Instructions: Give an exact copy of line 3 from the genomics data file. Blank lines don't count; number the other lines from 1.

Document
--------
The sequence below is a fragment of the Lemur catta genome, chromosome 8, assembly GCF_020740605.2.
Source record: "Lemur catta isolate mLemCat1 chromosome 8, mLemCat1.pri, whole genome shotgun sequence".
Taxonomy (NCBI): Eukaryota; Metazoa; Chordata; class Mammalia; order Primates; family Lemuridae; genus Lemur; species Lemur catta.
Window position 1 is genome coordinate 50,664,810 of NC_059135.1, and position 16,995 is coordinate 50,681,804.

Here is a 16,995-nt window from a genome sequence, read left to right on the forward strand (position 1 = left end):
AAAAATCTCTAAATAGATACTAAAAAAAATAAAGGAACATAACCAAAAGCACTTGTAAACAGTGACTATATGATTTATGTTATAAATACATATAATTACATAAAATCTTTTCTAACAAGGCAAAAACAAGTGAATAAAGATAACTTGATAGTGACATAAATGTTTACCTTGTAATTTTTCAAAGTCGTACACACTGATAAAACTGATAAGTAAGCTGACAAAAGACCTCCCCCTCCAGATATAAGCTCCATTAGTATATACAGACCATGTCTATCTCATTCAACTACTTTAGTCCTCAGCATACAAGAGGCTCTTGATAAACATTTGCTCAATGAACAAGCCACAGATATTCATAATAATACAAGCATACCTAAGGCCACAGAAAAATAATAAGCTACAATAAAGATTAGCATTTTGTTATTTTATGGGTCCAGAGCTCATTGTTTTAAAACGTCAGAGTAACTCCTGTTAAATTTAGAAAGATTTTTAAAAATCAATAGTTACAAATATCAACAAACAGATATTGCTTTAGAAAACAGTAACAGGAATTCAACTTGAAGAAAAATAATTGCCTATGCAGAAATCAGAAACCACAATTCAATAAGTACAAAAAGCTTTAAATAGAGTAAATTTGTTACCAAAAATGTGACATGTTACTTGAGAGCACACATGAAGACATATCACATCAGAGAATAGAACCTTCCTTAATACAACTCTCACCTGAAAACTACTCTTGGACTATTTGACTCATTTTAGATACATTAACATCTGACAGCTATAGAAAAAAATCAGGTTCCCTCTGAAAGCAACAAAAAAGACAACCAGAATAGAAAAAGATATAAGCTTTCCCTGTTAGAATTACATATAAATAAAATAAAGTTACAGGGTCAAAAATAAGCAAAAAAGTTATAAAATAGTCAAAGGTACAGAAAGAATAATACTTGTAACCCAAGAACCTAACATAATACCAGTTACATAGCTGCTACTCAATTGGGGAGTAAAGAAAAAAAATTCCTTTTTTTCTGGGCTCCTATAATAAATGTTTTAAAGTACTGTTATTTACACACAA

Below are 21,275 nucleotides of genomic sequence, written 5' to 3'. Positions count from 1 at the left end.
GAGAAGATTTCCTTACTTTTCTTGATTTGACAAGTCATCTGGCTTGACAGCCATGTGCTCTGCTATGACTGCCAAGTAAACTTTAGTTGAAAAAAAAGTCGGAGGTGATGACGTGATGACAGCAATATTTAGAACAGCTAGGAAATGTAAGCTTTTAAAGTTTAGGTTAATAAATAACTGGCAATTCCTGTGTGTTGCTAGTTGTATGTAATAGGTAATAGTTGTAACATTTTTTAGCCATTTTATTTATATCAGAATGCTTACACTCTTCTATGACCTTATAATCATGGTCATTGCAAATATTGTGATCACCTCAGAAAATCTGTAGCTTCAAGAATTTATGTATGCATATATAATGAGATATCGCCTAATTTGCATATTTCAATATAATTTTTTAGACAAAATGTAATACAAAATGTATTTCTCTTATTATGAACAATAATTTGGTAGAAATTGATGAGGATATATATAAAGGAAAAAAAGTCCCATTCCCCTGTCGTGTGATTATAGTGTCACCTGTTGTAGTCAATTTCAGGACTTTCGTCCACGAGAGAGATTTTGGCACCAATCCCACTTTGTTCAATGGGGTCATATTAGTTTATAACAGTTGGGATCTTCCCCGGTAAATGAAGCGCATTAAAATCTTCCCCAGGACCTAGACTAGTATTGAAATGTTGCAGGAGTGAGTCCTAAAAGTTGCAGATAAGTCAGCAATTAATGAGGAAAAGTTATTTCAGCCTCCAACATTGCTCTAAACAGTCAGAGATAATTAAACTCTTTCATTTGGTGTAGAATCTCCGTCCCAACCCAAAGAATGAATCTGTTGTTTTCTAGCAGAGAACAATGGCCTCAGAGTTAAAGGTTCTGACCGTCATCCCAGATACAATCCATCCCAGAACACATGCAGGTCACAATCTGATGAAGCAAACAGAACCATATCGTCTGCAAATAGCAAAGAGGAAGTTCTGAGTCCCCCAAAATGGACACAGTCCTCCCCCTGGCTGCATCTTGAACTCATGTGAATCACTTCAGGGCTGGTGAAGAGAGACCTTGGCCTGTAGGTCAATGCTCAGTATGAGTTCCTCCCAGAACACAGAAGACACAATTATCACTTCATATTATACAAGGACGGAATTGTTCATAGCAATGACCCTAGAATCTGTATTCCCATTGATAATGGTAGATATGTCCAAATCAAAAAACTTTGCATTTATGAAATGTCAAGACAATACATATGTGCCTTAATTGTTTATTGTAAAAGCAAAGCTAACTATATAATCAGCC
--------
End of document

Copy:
Taxonomy (NCBI): Eukaryota; Metazoa; Chordata; class Mammalia; order Primates; family Lemuridae; genus Lemur; species Lemur catta.